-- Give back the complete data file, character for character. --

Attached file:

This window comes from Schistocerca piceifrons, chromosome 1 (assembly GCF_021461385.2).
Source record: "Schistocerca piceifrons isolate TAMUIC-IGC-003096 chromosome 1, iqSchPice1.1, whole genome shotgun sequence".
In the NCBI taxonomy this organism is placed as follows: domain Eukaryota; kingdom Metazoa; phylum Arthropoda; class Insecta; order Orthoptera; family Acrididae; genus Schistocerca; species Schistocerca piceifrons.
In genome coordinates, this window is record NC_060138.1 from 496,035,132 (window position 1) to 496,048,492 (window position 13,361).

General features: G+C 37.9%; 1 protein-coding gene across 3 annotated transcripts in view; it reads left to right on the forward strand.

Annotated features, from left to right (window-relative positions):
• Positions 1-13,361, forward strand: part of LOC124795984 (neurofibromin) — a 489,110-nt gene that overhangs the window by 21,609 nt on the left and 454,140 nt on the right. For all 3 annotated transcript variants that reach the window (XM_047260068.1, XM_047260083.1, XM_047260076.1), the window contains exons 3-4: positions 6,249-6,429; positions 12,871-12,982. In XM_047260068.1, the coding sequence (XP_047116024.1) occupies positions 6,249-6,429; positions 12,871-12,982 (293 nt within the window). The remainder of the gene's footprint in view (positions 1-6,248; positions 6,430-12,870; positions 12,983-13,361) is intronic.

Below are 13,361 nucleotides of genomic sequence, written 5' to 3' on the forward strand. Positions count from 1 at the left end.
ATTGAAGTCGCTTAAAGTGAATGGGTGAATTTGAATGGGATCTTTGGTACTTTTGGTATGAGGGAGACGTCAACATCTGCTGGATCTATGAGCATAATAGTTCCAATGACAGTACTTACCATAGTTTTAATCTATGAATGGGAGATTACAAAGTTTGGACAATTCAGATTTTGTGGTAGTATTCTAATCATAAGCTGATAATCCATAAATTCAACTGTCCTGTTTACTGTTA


This window comes from Schistocerca piceifrons, chromosome 1 (assembly GCF_021461385.2).
Source record: "Schistocerca piceifrons isolate TAMUIC-IGC-003096 chromosome 1, iqSchPice1.1, whole genome shotgun sequence".
In the NCBI taxonomy this organism is placed as follows: domain Eukaryota; kingdom Metazoa; phylum Arthropoda; class Insecta; order Orthoptera; family Acrididae; genus Schistocerca; species Schistocerca piceifrons.
In genome coordinates, this window is record NC_060138.1 from 496,035,132 (window position 1) to 496,048,492 (window position 13,361).

General features: G+C 37.9%; 1 protein-coding gene across 3 annotated transcripts in view; it reads left to right on the forward strand.

Annotated features, from left to right (window-relative positions):
• Positions 1-13,361, forward strand: part of LOC124795984 (neurofibromin) — a 489,110-nt gene that overhangs the window by 21,609 nt on the left and 454,140 nt on the right. For all 3 annotated transcript variants that reach the window (XM_047260068.1, XM_047260083.1, XM_047260076.1), the window contains exons 3-4: positions 6,249-6,429; positions 12,871-12,982. In XM_047260068.1, the coding sequence (XP_047116024.1) occupies positions 6,249-6,429; positions 12,871-12,982 (293 nt within the window). The remainder of the gene's footprint in view (positions 1-6,248; positions 6,430-12,870; positions 12,983-13,361) is intronic.

Below are 13,361 nucleotides of genomic sequence, written 5' to 3' on the forward strand. Positions count from 1 at the left end.
ATTGAAGTCGCTTAAAGTGAATGGGTGAATTTGAATGGGATCTTTGGTACTTTTGGTATGAGGGAGACGTCAACATCTGCTGGATCTATGAGCATAATAGTTCCAATGACAGTACTTACCATAGTTTTAATCTATGAATGGGAGATTACAAAGTTTGGACAATTCAGATTTTGTGGTAGTATTCTAATCATAAGCTGATAATCCATAAATTCAACTGTCCTGTTTACTGTTA